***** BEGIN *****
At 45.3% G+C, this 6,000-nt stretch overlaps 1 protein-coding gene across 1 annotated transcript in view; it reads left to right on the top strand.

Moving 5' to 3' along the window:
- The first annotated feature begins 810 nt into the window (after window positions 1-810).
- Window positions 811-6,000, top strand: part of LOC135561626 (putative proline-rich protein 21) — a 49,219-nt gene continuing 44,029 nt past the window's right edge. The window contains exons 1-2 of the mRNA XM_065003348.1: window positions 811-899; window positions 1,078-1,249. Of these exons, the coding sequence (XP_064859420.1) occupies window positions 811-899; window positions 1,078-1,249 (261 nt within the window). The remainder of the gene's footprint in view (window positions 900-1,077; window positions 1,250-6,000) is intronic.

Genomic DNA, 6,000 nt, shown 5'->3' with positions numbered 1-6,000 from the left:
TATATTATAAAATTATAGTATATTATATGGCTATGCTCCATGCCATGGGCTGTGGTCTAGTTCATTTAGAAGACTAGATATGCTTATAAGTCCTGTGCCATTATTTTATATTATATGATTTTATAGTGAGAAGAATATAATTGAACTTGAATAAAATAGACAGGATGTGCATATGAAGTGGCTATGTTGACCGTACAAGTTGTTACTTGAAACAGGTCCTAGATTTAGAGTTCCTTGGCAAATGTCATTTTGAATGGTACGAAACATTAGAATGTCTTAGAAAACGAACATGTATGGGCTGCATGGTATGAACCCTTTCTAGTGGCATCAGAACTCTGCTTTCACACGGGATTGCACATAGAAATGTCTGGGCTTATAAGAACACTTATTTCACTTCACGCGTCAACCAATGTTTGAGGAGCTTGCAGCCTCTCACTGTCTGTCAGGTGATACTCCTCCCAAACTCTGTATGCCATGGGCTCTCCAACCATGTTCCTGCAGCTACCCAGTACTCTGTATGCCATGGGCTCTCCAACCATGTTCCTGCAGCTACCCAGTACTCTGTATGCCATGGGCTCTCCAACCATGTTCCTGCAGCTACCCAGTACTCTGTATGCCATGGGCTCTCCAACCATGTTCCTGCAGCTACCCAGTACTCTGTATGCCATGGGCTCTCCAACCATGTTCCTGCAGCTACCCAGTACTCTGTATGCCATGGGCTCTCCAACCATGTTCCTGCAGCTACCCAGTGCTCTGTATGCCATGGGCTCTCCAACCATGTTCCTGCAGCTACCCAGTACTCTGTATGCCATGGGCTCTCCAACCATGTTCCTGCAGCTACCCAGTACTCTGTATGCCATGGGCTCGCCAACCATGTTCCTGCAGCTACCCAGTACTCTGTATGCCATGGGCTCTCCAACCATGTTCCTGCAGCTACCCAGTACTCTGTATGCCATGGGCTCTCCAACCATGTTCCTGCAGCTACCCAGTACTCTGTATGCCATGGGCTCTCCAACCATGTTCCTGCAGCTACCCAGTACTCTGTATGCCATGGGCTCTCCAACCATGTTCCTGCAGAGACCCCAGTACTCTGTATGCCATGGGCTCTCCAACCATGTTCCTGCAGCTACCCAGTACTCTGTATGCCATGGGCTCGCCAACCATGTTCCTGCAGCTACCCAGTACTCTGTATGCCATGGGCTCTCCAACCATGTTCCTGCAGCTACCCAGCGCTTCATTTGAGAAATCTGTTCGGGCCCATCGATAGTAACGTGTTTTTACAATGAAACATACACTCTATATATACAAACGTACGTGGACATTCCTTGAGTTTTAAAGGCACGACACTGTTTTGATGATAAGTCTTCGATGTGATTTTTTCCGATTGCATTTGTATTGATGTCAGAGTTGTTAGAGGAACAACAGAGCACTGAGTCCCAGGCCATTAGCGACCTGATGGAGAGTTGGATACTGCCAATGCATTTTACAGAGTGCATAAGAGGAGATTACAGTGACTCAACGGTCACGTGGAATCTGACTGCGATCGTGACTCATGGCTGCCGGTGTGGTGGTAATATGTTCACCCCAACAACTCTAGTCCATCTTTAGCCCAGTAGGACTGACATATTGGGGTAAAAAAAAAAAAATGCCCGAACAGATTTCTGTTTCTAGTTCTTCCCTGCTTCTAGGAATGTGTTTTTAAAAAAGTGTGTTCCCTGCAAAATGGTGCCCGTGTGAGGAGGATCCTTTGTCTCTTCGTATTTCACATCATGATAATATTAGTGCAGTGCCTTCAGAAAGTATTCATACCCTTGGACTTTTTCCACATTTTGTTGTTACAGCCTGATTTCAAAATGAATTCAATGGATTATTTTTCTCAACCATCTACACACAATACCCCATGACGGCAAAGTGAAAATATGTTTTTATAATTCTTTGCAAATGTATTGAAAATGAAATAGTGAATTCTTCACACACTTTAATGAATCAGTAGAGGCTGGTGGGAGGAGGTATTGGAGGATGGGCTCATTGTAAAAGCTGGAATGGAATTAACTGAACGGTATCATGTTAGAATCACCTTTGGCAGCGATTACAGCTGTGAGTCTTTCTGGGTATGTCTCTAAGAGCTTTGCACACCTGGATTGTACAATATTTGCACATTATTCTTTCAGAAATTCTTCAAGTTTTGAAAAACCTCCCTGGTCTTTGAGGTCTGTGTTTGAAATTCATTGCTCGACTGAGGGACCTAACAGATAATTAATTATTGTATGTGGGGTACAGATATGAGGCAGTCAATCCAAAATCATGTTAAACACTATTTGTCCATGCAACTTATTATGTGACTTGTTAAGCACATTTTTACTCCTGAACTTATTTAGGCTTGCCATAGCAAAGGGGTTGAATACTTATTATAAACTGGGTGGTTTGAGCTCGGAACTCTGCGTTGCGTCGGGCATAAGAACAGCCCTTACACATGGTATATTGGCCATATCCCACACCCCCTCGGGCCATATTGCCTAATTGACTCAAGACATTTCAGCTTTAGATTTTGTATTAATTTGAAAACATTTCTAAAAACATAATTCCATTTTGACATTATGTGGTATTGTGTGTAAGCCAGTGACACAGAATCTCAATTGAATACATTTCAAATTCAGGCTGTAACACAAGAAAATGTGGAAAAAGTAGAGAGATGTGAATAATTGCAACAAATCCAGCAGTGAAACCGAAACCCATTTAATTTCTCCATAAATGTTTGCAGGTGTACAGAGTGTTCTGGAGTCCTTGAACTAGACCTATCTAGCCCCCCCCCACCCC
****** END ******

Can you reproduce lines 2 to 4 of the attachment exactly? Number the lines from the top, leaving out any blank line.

Moving 5' to 3' along the window:
- The first annotated feature begins 810 nt into the window (after window positions 1-810).
- Window positions 811-6,000, top strand: part of LOC135561626 (putative proline-rich protein 21) — a 49,219-nt gene continuing 44,029 nt past the window's right edge. The window contains exons 1-2 of the mRNA XM_065003348.1: window positions 811-899; window positions 1,078-1,249. Of these exons, the coding sequence (XP_064859420.1) occupies window positions 811-899; window positions 1,078-1,249 (261 nt within the window). The remainder of the gene's footprint in view (window positions 900-1,077; window positions 1,250-6,000) is intronic.